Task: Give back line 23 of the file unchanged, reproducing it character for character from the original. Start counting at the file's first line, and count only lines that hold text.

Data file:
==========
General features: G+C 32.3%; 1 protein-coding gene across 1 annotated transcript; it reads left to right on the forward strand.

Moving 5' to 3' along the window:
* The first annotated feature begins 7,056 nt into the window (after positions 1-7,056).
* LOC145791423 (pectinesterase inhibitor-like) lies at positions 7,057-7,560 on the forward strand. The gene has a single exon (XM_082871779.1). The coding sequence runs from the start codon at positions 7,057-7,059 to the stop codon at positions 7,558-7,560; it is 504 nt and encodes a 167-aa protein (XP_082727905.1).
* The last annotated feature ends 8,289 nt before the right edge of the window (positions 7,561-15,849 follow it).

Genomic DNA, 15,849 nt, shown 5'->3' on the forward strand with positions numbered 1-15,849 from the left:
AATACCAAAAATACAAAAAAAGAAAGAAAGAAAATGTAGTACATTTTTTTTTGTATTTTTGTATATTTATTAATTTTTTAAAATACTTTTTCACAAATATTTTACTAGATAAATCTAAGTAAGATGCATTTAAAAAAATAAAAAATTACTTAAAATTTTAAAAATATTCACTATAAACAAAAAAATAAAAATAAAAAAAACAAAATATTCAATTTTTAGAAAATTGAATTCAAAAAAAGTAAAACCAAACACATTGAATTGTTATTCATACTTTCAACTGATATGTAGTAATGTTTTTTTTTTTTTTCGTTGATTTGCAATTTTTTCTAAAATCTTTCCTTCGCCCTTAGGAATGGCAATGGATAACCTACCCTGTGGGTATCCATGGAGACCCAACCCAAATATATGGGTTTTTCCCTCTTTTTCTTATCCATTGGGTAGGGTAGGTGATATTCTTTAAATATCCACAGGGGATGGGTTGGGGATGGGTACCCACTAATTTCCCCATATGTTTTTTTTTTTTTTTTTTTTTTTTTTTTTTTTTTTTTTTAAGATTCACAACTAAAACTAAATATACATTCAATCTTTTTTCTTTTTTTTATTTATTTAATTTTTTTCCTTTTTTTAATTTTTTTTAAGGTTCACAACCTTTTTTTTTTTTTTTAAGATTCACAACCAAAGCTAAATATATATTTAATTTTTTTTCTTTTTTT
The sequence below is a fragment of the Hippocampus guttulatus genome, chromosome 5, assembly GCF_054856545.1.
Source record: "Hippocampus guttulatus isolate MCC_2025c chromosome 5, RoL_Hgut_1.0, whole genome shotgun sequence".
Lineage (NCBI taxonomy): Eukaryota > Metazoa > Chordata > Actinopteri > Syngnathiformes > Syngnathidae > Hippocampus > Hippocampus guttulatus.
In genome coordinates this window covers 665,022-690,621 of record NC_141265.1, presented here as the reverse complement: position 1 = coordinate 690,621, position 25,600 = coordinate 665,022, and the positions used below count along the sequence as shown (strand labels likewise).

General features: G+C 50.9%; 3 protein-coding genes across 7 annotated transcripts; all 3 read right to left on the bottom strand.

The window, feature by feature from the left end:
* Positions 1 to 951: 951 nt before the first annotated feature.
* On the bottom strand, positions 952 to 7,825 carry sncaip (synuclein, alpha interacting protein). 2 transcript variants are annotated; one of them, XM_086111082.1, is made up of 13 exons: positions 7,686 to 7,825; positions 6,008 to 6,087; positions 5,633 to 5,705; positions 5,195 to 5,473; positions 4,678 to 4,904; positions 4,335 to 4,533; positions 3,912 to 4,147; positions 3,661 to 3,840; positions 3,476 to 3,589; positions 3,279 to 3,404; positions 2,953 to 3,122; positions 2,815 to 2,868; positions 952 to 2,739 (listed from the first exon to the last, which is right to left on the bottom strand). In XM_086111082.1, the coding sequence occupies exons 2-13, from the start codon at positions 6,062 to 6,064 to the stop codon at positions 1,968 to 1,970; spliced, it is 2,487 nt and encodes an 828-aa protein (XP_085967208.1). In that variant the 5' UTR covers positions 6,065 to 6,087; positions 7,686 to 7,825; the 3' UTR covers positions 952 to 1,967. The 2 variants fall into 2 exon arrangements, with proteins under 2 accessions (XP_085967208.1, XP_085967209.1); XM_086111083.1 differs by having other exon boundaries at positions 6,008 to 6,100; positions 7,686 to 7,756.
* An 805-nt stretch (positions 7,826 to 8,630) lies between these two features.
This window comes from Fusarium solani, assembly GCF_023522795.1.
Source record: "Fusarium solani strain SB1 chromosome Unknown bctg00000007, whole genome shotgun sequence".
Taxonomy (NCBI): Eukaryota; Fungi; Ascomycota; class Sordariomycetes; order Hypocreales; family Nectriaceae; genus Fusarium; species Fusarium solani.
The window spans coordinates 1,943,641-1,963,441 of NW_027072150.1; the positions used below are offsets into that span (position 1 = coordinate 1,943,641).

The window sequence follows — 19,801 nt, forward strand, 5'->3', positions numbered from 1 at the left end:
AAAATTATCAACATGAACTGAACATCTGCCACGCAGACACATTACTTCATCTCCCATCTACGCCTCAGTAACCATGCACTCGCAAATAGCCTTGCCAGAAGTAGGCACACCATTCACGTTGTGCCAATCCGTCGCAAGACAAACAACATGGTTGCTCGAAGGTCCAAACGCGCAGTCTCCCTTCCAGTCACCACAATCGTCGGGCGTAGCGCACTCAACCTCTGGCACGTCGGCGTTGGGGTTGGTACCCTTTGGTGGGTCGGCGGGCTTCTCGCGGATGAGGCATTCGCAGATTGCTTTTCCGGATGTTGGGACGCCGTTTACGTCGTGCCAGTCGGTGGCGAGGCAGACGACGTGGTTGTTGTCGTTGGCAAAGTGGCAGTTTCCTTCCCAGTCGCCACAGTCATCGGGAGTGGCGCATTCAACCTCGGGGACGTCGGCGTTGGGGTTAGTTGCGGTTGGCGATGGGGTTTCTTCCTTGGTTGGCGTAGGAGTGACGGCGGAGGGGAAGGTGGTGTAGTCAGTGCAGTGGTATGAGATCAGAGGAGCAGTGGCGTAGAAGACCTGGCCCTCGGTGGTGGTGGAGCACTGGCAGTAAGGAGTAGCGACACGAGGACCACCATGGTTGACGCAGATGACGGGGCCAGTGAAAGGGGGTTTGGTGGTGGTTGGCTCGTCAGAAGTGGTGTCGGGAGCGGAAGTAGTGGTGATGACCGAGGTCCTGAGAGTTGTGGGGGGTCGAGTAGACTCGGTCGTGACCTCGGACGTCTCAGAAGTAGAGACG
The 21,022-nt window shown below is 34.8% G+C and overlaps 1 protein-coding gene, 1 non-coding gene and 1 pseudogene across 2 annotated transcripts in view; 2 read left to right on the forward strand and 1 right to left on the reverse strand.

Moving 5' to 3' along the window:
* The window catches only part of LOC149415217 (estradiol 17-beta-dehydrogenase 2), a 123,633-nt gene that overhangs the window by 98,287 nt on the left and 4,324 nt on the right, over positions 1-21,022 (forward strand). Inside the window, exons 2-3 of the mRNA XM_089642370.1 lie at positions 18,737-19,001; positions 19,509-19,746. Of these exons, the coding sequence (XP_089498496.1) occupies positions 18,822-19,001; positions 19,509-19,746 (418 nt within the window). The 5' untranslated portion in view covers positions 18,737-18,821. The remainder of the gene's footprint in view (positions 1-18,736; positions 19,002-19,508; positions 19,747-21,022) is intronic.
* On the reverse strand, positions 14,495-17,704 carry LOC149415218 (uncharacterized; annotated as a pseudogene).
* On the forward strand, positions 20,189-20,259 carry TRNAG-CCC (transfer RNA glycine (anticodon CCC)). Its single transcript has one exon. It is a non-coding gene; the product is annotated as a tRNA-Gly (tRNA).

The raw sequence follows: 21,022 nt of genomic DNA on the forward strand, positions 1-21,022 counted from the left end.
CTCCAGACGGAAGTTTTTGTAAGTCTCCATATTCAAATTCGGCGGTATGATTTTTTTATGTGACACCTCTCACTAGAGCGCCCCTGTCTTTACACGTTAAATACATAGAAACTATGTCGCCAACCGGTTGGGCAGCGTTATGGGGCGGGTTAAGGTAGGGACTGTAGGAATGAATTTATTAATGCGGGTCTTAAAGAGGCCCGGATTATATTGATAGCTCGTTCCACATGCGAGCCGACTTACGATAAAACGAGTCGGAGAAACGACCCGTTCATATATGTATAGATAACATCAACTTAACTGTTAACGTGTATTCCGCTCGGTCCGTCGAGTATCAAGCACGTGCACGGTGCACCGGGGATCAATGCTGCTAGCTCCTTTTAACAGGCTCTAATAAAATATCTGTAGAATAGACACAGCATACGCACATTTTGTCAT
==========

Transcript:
The 21,022-nt window shown below is 34.8% G+C and overlaps 1 protein-coding gene, 1 non-coding gene and 1 pseudogene across 2 annotated transcripts in view; 2 read left to right on the forward strand and 1 right to left on the reverse strand.